Create a Fat-Burning Diet


 

 

It may sound surprising, but training is the easy part of the fitness equation. Not that all that effort and sweat isn’t challenging. But at most, that takes an hour of your day, maybe a little more. Once that’s done, you have 22 to 23 hours left in your day to manage, including –if you’re doing it correctly –five to seven meals.

 

 

The results you see can be affected in the way you prepare those meals. You need to accomplish three key goals. The first one is to provide your body with the nutrition it needs to run optimally. Second is to give your muscles the building blocks they need to recover. And third is to refuel yourself enough to have the energy to train hard and thrive throughout your day, but not so much as to stock your body’s fat stores.

It’s a tall order, to be sure, but a relatively easy one if you have solid information in hand. Here are a few “rules” to follow as you create your own fat-burning diet:

 

  1. Get Your Protein
  2. Cycle Your Carb Intake
  3. Watch the Fat
  4. Crack Down on Cravings

 

Get Your Protein

You want to aim for a least 1 gram of protein per pound of bodyweight per day. At meals, you’ll look to wholefood sources like meat, milk, eggs and soy. If you are vegan you’ll look to beans, soy, nuts, and quinoa. For snacks and around workouts, you can lean on wholesome protein powders, bars, and yogurt smoothies.

 

 

Cycle Your Carb Intake

Whole grains, fruits and vegetables certainly have their place in a well-rounded diet, but that place is the key: You’ll want to cycle your carb intake by stacking carbs earlier in the day so that they’re burned off before bedtime. For breakfast and lunch, you want to go higher carb. For later meals, you want to go low carb and higher protein. That’s because in the morning, you’re restocking you energy stores and giving your body what it needs to make it through the day. Carbs later in the day, however, may end up getting stored as fat when you sleep –i.e., stay inactive –for six to nine hours. Plan your meals so that you choose whole grains over non-whole options (except after workouts), eat fruit only in the a.m., eat fibrous vegetables freely, and limit, but don’t omit your starch-oriented veggies like white potatoes and corn.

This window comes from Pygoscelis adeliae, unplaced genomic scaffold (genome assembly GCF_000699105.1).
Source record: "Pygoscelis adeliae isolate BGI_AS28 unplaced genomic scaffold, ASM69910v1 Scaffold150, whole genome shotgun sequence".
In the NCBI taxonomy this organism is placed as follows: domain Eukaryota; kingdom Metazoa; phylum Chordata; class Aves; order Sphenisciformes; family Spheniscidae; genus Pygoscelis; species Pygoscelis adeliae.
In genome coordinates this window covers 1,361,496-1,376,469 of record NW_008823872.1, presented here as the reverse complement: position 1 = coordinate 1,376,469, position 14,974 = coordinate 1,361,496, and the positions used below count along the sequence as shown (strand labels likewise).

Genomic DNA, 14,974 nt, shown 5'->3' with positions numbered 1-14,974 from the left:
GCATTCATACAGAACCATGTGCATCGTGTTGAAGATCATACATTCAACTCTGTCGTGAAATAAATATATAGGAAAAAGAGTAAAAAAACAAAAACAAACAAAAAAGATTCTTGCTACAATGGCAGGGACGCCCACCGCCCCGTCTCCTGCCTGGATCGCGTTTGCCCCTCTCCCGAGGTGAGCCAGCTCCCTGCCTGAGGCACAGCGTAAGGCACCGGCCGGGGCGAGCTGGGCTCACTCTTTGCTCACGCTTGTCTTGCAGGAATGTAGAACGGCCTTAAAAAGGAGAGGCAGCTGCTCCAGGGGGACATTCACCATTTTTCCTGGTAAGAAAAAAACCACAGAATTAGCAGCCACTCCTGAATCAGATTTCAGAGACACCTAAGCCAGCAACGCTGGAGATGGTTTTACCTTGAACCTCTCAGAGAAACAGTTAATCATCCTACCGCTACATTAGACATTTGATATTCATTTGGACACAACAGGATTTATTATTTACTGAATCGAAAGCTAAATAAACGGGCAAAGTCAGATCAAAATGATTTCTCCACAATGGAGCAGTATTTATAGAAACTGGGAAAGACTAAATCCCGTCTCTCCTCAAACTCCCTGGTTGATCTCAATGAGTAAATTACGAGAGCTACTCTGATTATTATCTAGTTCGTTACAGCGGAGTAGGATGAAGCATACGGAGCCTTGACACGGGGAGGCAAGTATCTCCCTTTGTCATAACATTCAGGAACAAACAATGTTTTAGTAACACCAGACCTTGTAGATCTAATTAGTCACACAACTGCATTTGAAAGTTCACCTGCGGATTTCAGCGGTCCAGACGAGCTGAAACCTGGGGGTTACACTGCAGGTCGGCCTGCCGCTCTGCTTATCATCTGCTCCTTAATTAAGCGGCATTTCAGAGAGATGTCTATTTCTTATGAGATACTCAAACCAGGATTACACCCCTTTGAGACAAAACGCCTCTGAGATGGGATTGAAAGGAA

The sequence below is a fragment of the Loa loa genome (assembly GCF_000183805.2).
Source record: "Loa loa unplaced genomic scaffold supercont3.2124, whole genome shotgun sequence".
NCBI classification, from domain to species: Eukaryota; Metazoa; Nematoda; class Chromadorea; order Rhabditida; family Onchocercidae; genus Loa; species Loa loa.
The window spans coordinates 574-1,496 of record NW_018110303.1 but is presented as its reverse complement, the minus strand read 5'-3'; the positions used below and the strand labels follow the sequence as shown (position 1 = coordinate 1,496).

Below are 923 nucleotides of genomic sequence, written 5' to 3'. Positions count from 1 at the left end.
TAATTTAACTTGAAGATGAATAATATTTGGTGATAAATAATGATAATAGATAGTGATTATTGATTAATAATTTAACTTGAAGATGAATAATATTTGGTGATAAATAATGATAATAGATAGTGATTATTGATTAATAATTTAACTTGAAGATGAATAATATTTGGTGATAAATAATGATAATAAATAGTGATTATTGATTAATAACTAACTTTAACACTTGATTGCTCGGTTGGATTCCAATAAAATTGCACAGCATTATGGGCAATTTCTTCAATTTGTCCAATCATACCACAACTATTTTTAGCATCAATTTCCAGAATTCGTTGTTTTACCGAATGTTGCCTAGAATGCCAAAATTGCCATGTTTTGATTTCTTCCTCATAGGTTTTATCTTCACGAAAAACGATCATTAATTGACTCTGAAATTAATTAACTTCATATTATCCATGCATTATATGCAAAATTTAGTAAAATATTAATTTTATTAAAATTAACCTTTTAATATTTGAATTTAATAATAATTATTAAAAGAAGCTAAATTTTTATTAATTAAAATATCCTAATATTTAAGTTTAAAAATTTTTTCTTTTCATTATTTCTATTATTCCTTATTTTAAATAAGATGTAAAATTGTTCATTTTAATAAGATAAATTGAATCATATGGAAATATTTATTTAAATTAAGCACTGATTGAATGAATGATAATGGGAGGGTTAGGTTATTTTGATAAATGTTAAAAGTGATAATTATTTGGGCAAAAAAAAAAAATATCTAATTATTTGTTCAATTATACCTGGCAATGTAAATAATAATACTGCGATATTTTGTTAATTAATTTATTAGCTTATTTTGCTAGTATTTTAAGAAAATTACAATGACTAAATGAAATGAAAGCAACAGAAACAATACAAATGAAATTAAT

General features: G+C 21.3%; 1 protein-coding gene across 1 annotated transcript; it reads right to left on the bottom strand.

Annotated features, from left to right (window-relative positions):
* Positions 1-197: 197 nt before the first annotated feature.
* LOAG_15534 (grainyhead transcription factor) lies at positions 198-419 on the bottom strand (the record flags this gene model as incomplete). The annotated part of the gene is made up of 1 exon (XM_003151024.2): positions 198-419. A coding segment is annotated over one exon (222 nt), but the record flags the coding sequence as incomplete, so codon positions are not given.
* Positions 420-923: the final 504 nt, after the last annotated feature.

Watch the Fat

Limit your fat intake to 0.5 gram per pound of bodyweight per day. Get the majority of your fats from fish like salmon and tuna, as well as avocadoes, walnuts, almonds, olive oil and other excellent sources of healthy monounsaturated and polyunsaturated fats.

 

Crack Down on Cravings

You’re well on your way to your dream body, exercising regularly, watching what you eat, and then it hits you: the craving!

Something sugary or carb-y or crunchy –whatever it is, you can’t get it out of your mind. You know giving in will momentarily halt your progress, but the urge to eat it is so strong, you almost don’t care. You try to justify it to yourself. You struggle. You complain. You cave.